Feeds

Google red cards Privila for gaming search engine

Articles of bad faith?

Boost IT visibility and business value

Google has removed Privila sites from its index after the firm was caught attempting to hoodwink the search engine giant.

Chicago-based Privila has built "portals" designed to have relatively high search engine ranking scores while presenting nothing but ads. The firm's modus operandi involves buying sites after the original owner forgets to renew a registration.

Examples in the network include wallofdove.com, previously owned by a stoner metal band called Dove; bustem.com, the one-time website of a brand-protection outfit; sailjworld.com, the former home of a Maryland sailing school; and soccerlove.com.

Privila fills these bought-in sites with custom-written material, generated by unpaid interns. These articles are strangely worded affairs, distorted so as to include the maximum number of keywords. Each site on the network contains a score of "articles" each around the 600 words mark.

These sites are promoted by link exchange spam. But following a recent refinement in the technique users who visit these sites will see nothing but banner ads, created by unpaid graphics interns, unless they set their browser’s user-agent to match that of Google’s spider. By dropping the "articles", Privila was able to fit in even more ads.

The ruse came to light after researchers at Cambridge University's Computer Lab received a link invitation spam email from a Privila-run site. Steven Murdoch of Cambridge Uni discovered 329 websites in the Privila network after he investigated the business model behind spam emails unwisely sent to his colleague, Richard Clayton.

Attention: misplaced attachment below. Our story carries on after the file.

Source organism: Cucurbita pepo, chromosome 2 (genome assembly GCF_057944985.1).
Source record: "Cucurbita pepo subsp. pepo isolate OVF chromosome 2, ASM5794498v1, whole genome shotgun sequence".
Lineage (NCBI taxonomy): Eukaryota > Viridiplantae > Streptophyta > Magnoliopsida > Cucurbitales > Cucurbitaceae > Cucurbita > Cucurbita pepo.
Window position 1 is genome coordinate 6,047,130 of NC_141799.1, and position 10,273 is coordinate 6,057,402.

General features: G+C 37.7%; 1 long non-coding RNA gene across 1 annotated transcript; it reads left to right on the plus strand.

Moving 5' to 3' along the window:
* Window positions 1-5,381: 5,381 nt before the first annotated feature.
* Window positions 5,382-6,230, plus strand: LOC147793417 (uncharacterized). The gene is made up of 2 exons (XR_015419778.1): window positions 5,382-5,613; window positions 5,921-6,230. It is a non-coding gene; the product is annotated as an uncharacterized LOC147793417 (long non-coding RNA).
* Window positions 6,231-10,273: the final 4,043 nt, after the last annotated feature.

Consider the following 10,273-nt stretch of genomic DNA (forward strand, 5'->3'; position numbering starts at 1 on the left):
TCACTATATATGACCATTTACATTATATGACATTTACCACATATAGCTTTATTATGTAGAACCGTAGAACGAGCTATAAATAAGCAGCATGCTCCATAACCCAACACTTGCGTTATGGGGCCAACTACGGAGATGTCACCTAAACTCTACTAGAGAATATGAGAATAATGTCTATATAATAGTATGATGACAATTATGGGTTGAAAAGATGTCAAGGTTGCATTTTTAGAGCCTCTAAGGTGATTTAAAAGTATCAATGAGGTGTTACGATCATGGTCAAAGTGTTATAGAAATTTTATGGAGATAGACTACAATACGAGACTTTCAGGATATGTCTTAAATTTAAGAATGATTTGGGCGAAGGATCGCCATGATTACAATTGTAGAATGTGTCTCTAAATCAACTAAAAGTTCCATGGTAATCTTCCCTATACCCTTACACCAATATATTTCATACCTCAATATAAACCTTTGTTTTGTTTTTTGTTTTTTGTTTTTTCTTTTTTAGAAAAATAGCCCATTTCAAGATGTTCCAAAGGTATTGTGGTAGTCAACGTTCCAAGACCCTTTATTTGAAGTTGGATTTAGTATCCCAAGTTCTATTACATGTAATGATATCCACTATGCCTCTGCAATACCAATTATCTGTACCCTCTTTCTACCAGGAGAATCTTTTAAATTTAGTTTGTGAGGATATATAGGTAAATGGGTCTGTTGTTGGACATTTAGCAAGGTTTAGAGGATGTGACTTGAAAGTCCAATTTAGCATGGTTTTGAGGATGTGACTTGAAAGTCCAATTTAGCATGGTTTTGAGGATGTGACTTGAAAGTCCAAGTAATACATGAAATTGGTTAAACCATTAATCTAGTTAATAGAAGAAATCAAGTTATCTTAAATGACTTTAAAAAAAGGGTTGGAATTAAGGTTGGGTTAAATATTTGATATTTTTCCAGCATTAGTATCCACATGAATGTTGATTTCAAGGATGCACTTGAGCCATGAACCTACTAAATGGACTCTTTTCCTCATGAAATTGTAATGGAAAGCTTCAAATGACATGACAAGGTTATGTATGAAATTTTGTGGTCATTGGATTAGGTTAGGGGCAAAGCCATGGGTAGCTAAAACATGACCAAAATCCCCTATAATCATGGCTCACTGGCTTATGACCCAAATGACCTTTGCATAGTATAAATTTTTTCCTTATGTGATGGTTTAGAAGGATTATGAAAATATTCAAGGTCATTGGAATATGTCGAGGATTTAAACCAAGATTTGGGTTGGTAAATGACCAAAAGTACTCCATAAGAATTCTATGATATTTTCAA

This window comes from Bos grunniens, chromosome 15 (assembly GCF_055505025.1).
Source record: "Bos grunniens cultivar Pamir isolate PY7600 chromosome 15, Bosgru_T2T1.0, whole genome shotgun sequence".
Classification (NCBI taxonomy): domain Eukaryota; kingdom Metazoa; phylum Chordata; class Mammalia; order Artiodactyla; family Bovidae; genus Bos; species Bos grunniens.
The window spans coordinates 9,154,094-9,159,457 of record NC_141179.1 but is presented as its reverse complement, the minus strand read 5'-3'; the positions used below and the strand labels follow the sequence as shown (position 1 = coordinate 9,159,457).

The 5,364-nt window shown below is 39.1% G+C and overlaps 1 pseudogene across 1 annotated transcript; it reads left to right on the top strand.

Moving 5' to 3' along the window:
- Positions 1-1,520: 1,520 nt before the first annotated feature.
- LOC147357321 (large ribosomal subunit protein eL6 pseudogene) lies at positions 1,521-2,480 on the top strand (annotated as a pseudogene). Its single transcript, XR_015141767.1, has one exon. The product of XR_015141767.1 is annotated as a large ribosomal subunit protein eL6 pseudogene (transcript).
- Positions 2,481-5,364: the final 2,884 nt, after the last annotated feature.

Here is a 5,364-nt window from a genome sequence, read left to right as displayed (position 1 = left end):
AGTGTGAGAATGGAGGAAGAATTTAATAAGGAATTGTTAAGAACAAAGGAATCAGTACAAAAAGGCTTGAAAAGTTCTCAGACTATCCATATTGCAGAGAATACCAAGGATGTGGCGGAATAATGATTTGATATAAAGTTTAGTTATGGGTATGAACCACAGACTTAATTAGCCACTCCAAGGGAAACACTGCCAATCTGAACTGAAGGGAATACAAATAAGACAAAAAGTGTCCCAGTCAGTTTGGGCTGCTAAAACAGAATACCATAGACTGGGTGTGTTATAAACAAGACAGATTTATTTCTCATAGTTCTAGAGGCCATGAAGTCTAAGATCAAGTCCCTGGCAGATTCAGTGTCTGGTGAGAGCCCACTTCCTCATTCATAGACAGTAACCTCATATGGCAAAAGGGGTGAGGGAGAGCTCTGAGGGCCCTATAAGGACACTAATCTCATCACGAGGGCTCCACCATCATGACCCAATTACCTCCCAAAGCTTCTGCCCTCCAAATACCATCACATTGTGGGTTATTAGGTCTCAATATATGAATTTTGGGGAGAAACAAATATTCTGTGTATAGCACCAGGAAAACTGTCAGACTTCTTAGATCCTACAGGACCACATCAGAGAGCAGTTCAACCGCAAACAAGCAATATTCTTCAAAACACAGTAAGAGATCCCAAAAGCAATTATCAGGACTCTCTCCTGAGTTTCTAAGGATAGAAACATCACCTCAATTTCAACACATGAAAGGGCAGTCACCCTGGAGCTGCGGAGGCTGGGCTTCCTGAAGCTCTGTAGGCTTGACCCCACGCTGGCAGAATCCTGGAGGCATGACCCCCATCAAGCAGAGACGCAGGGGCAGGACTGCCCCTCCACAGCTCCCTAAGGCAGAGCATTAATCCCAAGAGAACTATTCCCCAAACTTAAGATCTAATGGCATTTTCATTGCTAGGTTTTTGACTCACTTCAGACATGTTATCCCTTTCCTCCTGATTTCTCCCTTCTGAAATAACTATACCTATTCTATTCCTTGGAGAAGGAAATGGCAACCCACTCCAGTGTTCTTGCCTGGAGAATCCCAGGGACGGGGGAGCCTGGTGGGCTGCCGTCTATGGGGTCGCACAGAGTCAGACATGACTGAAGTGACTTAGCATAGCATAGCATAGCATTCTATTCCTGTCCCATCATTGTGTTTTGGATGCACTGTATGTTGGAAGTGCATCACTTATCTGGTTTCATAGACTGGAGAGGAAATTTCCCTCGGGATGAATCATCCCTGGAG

"Curiously, the Windows Live Search, and Yahoo! spiders are presented with an almost empty page: just a header but neither adverts nor articles," Murdoch writes.

Google purged Privila sites from its index on 8 March, a day after Murdoch wrote about the scam on Cambridge University's Light the Blue Touchpaper blog. The sites remain unavailable.

We dropped Privila an email to get its take on the matters, but we're yet to hear back from the firm. ®

Gartner critical capabilities for enterprise endpoint backup

More from The Register

next story
Microsoft: We plan to CLEAN UP this here Windows Store town
Paid-for apps that provide free downloads? Really
Snowden on NSA's MonsterMind TERROR: It may trigger cyberwar
Plus: Syria's internet going down? That was a US cock-up
Who needs hackers? 'Password1' opens a third of all biz doors
GPU-powered pen test yields more bad news about defences and passwords
e-Borders fiasco: Brits stung for £224m after US IT giant sues UK govt
Defeat to Raytheon branded 'catastrophic result'
Hear ye, young cyber warriors of the realm: GCHQ wants you
Get involved, get a job and then never discuss work ever again
Chinese hackers spied on investigators of Flight MH370 - report
Classified data on flight's disappearance pinched
Microsoft cries UNINSTALL in the wake of Blue Screens of Death™
Cache crash causes contained choloric calamity
prev story

Whitepapers

Implementing global e-invoicing with guaranteed legal certainty
Explaining the role local tax compliance plays in successful supply chain management and e-business and how leading global brands are addressing this.
7 Elements of Radically Simple OS Migration
Avoid the typical headaches of OS migration during your next project by learning about 7 elements of radically simple OS migration.
BYOD's dark side: Data protection
An endpoint data protection solution that adds value to the user and the organization so it can protect itself from data loss as well as leverage corporate data.
Consolidation: The Foundation for IT Business Transformation
In this whitepaper learn how effective consolidation of IT and business resources can enable multiple, meaningful business benefits.
High Performance for All
While HPC is not new, it has traditionally been seen as a specialist area – is it now geared up to meet more mainstream requirements?